It is telling that the public almost unquestioningly believes that the minimum wage helps low-income people in particular. But as the prominent Czech economist Robert Holman writes in his textbook on microeconomics, “If economists agree on anything, it is that legislating a minimum wage increases unemployment.”
At the end of last week, the current proposal for changing the minimum wage level was published. It is interesting for several reasons, mainly because, for the first time, the new mechanism for determining the minimum wage is applied, linking it to the dynamics of the average wage. This, in the context of high inflation and the subsequent rapid growth of wages, leads to its largest nominal increase in the last two decades.
In the current situation of high inflation and large budget deficits, salary increases for politicians and central bankers alike are rightly criticised. While, because of the poor economic situation, the wages of most citizens are falling in real terms due to inflation, these high-ranking civil servants are not feeling any of the pinch.
If we want to start talking about next year’s minimum wage increase, we first need to look to the past. As we all know, 2020 was the year of the pandemic, and that brought with it, among other things, a significant downturn in the economy, and with it a fall in labor productivity. The private sector responded logically by reducing the growth in average wages. But not all businesses had this option.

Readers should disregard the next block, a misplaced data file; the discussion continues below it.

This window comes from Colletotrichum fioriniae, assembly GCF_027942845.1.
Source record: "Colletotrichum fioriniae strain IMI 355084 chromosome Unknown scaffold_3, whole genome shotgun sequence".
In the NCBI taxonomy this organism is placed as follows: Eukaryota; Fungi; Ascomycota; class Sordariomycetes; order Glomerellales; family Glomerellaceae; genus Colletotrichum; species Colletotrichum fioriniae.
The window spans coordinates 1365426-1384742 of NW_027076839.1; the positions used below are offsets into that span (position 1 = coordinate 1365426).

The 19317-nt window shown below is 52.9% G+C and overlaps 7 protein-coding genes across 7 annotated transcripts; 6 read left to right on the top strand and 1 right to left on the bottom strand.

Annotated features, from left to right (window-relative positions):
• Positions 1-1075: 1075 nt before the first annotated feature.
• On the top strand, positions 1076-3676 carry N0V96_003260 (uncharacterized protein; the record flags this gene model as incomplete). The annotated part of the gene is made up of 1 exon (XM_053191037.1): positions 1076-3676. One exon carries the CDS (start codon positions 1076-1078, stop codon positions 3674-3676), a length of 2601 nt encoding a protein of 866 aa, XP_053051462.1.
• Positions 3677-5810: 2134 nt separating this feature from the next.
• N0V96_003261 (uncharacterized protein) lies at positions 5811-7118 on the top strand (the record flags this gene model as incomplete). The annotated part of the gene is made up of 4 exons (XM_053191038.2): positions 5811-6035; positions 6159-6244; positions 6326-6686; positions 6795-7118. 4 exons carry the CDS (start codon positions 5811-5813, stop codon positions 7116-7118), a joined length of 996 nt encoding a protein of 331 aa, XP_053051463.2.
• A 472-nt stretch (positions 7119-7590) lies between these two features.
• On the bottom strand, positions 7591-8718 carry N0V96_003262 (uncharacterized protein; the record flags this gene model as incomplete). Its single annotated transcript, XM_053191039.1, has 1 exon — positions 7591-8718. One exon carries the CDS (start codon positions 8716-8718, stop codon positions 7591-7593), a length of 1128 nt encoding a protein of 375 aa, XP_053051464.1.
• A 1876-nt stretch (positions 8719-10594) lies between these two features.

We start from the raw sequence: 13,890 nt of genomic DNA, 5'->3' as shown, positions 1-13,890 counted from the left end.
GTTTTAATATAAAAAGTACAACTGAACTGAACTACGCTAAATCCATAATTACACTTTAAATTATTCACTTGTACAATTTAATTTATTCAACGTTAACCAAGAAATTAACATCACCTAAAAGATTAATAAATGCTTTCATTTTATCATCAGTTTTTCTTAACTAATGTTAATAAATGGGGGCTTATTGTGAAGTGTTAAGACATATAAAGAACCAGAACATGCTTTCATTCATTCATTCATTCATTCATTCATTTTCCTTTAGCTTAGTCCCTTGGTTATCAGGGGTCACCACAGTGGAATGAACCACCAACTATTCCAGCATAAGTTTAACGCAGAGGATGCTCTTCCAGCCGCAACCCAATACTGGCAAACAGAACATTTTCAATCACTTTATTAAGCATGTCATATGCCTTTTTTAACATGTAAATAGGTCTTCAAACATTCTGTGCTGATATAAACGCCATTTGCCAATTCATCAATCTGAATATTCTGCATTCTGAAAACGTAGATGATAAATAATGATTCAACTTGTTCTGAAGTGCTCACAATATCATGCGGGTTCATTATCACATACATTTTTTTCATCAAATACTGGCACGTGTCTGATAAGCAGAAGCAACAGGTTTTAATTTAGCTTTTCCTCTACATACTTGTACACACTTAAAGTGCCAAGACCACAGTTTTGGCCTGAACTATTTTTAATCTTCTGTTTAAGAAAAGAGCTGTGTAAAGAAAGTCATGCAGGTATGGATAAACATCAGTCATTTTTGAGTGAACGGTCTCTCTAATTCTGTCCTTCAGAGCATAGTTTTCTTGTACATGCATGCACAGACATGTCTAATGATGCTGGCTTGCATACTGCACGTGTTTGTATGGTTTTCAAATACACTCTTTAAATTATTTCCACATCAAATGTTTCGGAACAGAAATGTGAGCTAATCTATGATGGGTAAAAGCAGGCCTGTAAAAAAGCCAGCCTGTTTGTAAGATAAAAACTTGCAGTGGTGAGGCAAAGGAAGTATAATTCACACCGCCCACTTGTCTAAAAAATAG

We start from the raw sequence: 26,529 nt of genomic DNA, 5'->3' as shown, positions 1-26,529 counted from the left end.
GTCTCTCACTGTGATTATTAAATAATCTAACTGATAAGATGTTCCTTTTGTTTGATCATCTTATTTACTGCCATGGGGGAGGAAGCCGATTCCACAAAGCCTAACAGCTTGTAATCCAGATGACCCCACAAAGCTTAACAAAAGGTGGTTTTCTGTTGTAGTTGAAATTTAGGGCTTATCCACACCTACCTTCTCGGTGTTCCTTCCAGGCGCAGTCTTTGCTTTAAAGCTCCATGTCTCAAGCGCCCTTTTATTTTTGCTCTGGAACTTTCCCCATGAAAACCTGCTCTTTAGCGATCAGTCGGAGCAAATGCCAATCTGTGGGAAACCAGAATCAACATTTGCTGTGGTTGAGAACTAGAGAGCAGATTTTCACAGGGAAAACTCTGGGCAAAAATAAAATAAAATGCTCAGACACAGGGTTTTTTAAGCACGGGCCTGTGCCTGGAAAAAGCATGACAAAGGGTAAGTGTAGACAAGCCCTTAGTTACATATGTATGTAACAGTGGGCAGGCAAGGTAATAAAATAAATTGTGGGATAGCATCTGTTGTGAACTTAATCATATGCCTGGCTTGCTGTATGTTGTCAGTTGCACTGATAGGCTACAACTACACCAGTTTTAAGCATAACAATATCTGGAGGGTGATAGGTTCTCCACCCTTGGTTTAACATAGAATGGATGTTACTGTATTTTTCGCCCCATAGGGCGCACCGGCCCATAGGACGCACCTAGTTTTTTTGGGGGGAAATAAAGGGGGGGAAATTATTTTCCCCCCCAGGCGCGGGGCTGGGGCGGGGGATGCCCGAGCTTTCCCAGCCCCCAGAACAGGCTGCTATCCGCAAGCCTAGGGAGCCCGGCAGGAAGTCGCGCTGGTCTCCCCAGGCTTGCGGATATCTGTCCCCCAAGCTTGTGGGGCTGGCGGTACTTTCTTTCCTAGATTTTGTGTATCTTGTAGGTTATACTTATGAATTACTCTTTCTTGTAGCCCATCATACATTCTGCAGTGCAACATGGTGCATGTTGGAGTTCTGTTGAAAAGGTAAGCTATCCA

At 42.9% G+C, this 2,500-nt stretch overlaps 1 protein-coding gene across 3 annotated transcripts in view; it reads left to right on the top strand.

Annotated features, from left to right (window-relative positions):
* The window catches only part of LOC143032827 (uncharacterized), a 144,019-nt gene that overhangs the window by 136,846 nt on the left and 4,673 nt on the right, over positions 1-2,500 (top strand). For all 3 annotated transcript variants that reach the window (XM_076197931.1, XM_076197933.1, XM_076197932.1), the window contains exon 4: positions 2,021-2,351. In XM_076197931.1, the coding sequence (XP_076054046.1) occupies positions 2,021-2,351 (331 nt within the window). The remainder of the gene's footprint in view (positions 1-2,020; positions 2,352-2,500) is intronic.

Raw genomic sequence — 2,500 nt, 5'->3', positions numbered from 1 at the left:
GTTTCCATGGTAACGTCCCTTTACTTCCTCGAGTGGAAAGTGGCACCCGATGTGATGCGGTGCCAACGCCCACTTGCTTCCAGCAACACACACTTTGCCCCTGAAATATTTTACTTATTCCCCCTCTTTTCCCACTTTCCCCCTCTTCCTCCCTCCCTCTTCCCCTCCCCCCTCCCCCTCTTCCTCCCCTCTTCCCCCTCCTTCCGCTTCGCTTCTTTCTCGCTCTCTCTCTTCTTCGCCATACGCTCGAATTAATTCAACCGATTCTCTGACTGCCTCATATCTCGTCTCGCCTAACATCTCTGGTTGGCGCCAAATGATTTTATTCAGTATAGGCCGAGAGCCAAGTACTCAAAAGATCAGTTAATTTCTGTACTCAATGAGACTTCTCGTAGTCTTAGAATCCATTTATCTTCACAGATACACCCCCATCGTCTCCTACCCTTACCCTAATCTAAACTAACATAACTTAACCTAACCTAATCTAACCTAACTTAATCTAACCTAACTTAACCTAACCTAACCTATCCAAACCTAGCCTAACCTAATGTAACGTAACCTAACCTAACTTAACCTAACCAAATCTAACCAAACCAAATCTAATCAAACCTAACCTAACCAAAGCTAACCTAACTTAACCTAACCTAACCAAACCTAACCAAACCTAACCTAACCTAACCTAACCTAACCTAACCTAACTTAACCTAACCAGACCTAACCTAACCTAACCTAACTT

The general objective of the Directive is to ensure that all EU workers are protected by minimum wages, which is essential to guaranteeing adequate working and living conditions regardless of the place of work or residence.
The European Commission has proposed options for possible EU action addressing the challenges related to fair minimum wages in the EU. The initiative has a general objective to ensure that all workers in the EU are protected by fair minimum wages, allowing for a decent living wherever they work.
The current Vice-President of the European Commission Mr. Timmermans openly says that a minimum wage of 60% of the median wage should be paid in the EU. In addition, the European Commission launched consultations with trade unions and employers on EU minimum wage rules in January.
In Slovakia, the minimum wage has become a political evergreen of every autumn. However, its growth has been rapidly increasing in recent years. Moreover, the former Slovak prime minister has proposed a new law, which will set the minimum wage at 60% of an average wage of the previous year.
The ruling politicians are unfortunately going in the opposite direction. While a person working for a minimum wage in 2015 paid 29% in taxes and levies, with the planned minimum wage, they will pay more than 40% next year.
A minimum wage problem is a thought experiment that is not easy to comprehend. The fact is that people are different. Some people create enormous wealth and others do not produce much. If their added value or created wealth in a month does not reach the minimum wage, the government forbids them to work.